I supposed it was only natural, then, that when the call came from my agent later that day, I couldn’t help but picture my husband ‘influencing’ my agent into making an offer. We authors are a pessimistic bunch, after all. It was only after I’d calmed down enough to call her back that I learned the truth: my manuscript had earned the contract on its own merits and the publisher liked it enough to give me a contract for another book that wasn’t yet even a twinkle in my eye.

So, my advice for all of you writers who are waiting for ‘the call’ or have hit a bump? Have faith. Have faith in a higher authority that things are working out the way they should. Have faith in your abilities as a writer. Then go do. Keep writing. You can't sell that next book if it's not written. Read books out of your genre. Take a writing class to hone your skills. Help others. It takes the focus off of yourself for a while and makes you feel better. Hang out with your friends and people who love you. They are a marvelous buffer against the mean people out there.
I know that it's inevitable that I'll hit a rough spot in my career again. But I've found the survival basics I'll need to get through it the next time. Remember: have faith. And voodoo dolls couldn't hurt, either.

For more info check out

Karen will give away a copy of The Lost Hours to a lucky commenter. Comment and ask questions! The Comment button is at the top of this entry.


  1. Scarlet Pumpernickel // May 13, 2009 at 12:15 AM  

    Mary and Karen great interview! This was just what I needed to read. Never give up, never surrender, onward and upward. Thanks for dropping by the fuzzies to give us a few words of encouragement with your own struggle to establish your career.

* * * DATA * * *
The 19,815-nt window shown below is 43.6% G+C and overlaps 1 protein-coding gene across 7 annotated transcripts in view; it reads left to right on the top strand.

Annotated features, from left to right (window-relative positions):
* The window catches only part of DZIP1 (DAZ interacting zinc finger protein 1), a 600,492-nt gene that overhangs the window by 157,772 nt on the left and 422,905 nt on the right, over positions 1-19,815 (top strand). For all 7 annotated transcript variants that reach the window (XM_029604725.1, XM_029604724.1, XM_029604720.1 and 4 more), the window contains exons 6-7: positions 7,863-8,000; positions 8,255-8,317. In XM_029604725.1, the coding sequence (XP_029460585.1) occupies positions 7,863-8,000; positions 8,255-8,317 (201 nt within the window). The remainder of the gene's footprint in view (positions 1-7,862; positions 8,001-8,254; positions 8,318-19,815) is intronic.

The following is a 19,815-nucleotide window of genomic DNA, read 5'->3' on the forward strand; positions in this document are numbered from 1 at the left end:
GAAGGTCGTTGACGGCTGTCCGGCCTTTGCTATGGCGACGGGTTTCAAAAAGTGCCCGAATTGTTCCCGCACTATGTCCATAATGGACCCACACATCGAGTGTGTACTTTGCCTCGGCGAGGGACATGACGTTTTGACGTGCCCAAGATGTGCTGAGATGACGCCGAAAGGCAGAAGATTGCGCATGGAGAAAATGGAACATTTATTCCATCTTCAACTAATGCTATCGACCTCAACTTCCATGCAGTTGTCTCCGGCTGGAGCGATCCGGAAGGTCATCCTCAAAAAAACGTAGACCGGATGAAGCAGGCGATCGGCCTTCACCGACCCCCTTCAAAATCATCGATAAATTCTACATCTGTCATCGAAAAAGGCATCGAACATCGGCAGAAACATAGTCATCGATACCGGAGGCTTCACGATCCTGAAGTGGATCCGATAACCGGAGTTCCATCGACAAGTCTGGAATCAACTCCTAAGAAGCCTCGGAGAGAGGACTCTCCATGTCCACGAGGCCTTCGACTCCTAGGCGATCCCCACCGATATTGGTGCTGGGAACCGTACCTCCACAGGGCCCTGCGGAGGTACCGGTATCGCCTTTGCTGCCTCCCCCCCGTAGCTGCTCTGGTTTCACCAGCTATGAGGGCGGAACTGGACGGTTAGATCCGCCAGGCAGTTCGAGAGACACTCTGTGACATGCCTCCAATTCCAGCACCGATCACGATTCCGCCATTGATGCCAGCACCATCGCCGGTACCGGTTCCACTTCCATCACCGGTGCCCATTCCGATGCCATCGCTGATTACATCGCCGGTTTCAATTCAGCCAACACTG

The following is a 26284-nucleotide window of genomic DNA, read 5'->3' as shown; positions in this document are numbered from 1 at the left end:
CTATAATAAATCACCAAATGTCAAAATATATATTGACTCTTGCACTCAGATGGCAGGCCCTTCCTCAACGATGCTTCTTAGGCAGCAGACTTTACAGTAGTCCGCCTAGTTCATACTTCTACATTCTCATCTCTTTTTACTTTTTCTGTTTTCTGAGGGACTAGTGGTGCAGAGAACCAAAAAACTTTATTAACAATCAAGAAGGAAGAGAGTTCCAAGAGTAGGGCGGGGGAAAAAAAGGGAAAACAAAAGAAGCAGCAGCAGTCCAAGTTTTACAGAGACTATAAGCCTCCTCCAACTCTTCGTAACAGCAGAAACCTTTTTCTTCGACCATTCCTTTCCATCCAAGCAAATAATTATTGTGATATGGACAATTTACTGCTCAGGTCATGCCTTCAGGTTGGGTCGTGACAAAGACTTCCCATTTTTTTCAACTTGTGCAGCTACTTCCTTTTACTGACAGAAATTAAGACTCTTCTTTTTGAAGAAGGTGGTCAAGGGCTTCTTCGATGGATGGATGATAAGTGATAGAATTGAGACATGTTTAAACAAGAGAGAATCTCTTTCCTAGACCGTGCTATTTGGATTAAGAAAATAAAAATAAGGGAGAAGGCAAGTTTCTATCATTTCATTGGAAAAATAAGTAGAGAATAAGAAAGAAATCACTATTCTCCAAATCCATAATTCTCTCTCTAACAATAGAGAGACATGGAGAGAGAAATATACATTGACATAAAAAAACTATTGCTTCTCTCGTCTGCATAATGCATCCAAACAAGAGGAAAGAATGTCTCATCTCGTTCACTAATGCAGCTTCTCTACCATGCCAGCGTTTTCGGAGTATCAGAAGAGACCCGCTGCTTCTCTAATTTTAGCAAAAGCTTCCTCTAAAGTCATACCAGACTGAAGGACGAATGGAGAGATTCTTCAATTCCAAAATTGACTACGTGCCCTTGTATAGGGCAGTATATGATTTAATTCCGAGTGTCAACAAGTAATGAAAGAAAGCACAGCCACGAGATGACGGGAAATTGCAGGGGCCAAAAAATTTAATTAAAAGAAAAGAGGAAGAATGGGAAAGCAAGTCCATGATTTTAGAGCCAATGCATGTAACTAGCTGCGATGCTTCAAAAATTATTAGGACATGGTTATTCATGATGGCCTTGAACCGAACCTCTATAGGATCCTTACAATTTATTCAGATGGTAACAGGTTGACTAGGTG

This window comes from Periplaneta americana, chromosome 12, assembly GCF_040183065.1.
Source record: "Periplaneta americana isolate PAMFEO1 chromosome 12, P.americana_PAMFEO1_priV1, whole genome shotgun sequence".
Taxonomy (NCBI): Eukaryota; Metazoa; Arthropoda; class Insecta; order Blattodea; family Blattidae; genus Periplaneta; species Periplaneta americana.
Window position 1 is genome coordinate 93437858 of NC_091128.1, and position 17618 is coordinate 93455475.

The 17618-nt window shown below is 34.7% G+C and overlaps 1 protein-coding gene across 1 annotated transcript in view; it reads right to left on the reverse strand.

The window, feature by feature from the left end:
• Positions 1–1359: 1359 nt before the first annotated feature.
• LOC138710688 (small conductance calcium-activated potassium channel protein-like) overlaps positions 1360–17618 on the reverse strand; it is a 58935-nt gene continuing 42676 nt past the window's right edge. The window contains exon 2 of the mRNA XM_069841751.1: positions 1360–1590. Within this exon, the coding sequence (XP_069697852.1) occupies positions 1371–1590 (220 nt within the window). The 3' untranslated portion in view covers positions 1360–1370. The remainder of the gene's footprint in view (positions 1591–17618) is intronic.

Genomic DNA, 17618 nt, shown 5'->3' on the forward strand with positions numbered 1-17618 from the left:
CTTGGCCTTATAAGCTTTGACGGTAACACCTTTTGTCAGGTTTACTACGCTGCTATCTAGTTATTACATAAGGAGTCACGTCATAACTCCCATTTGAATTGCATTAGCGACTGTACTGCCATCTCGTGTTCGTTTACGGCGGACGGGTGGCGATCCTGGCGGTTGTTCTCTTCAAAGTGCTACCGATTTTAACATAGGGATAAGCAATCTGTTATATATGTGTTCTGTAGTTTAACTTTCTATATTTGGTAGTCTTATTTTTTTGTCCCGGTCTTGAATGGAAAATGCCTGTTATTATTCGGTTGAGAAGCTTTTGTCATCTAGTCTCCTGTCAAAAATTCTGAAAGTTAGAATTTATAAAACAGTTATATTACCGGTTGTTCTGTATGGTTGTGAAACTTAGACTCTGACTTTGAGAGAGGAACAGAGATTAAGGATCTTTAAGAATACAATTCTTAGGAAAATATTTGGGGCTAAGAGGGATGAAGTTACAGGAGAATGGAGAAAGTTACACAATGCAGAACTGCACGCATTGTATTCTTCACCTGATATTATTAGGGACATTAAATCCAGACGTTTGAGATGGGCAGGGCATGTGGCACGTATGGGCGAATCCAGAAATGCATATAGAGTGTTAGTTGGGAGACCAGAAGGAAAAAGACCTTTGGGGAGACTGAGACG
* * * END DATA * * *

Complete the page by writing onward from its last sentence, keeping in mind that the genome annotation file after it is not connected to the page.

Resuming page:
2. Mary Marvella // May 13, 2009 at 12:39 AM  

    Loved The Color of Light, Karen!

  3. Margay // May 13, 2009 at 8:51 AM  

    Karen, what great advice for new writers! I have found myself at a point where I am beginning to wonder about my abilities as nothing I have written has managed to attract the attention of agents or big publishers. Your advice to have faith in your own abilities couldn't have come at a better time for me. Thanks for being an inspiration.

  4. Edie Ramer // May 13, 2009 at 9:47 AM  

    Karen, thank you for sharing your story! I needed this. You inspire me.

  5. Judy // May 13, 2009 at 9:49 AM  

    Karen, it's so great to have you here! I love all your books and have them on my book shelves, which is saying a lot because books have to fight for a space on my shelves! I remember your kind words to me and wish you continued luck with your writing!

  6. Karen White // May 13, 2009 at 9:51 AM  

    Good morning, everyone--glad my words have inspired so many of you.

    The Lost Hours is my 10th published novel (I still have an 11th novel that is under my bed) so I like to think that I've been around the block a few times and have learned at least SOMETHING to pass on.

    Please note: I've just returned from a 3-week book tour and my mind is still spinning so please excuse any innanities and/or typos. :-)

  7. Anonymous // May 13, 2009 at 10:13 AM  

    Hey Karen,

    A very inspiring blog.
    Question: The House on Tradd St. is written in first person. Did you do a synopsis and was it in first person also?

    I'm writing a YA paranormal in first and having problems writing the synopsis which is also in first.

    Connie Gillam

  8. Cyrano // May 13, 2009 at 12:47 PM  

    Thanks so much for visiting with us at the Pink Fuzzy Slipper Writers. I love hearing from published authors. Their trials and tribulations inspire and motivate me and your interview nudged me in the right direction.
    I'm going through a rough patch myself right now, finding it hard to sit down and write. Fear is my greatest enemy. It pokes me in the side, laughs in my face and whispers the words of self doubt into my ear.
    I've been trying my best to overcome it, but it's been difficult lately.
    How I'd love to lift myself up out of its reach.
    I plan on re-reading your interview and repeating one of my favorite quotes a few times to get my head on straight - Do the thing you fear the most, and the death of fear is certain - Mark Twain.